Life as a feather. Original Stray (who’ve been out celebrating their 50th anniversary) guitarist Del Bromham’s solo career may date back to the late 70s, but this is only his third album. It’s certainly his most personal, although ironically Stray fans will recognise his songwriting style which is broader than the blues of his first two albums.
Sixty-six-year-old Bromham confronts some of the trials and tribulations of his generation by cranking up his guitar until it stings, and delivering an array of riffs and solos that prove his musical marbles are intact. As are his emotional marbles, despite some hard knocks. The title track is about the death of his daughter – about the cruellest fate any parent can face. Wicked Man questions whether he may in some way be responsible for the hard knocks, Let It Go and Monkey are about learning to unburden yourself.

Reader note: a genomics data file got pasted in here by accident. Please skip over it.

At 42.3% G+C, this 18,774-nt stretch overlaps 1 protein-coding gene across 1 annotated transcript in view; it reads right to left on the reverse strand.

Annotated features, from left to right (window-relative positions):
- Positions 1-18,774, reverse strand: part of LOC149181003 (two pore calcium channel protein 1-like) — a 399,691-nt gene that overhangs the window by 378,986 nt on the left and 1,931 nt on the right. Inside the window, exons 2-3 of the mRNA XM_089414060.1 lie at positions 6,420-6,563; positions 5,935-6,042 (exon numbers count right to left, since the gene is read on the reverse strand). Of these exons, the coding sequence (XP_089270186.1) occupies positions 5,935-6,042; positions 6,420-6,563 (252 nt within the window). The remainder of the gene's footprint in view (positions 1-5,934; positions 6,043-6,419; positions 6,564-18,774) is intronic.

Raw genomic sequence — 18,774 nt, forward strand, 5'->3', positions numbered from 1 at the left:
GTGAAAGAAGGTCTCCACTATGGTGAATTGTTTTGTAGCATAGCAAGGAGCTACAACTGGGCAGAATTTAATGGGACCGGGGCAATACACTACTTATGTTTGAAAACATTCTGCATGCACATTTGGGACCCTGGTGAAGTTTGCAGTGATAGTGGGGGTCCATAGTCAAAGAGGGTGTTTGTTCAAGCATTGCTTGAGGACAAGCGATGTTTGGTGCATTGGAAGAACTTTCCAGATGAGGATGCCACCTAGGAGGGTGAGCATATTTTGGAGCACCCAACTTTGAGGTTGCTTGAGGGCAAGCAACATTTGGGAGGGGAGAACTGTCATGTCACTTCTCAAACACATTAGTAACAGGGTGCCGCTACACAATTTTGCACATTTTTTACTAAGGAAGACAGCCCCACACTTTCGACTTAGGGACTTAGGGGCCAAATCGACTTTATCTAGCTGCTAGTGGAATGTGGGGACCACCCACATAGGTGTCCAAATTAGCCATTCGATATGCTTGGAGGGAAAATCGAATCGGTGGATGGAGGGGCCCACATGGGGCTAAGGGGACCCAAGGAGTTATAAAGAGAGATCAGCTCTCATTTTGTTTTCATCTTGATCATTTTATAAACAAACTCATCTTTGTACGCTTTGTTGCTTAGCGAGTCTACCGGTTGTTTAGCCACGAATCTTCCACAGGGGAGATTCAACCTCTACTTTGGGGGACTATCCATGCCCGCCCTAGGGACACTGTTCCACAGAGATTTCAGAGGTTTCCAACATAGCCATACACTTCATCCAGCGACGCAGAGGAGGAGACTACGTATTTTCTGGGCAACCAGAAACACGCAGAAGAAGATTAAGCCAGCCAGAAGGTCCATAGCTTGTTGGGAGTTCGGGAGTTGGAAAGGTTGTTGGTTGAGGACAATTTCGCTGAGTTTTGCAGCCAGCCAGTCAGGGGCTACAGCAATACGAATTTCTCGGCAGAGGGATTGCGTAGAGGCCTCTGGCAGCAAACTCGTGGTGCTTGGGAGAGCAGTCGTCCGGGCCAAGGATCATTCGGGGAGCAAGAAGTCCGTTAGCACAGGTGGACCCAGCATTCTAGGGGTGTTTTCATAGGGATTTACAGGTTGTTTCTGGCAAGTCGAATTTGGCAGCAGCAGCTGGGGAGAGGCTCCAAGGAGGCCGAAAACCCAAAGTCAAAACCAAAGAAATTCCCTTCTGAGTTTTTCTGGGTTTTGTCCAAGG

His lyrics are human rather than spiritual, even when he’s appealing for mutual respect on My House, and you probably have to be there or thereabouts to appreciate them, but his blues rock is ageless.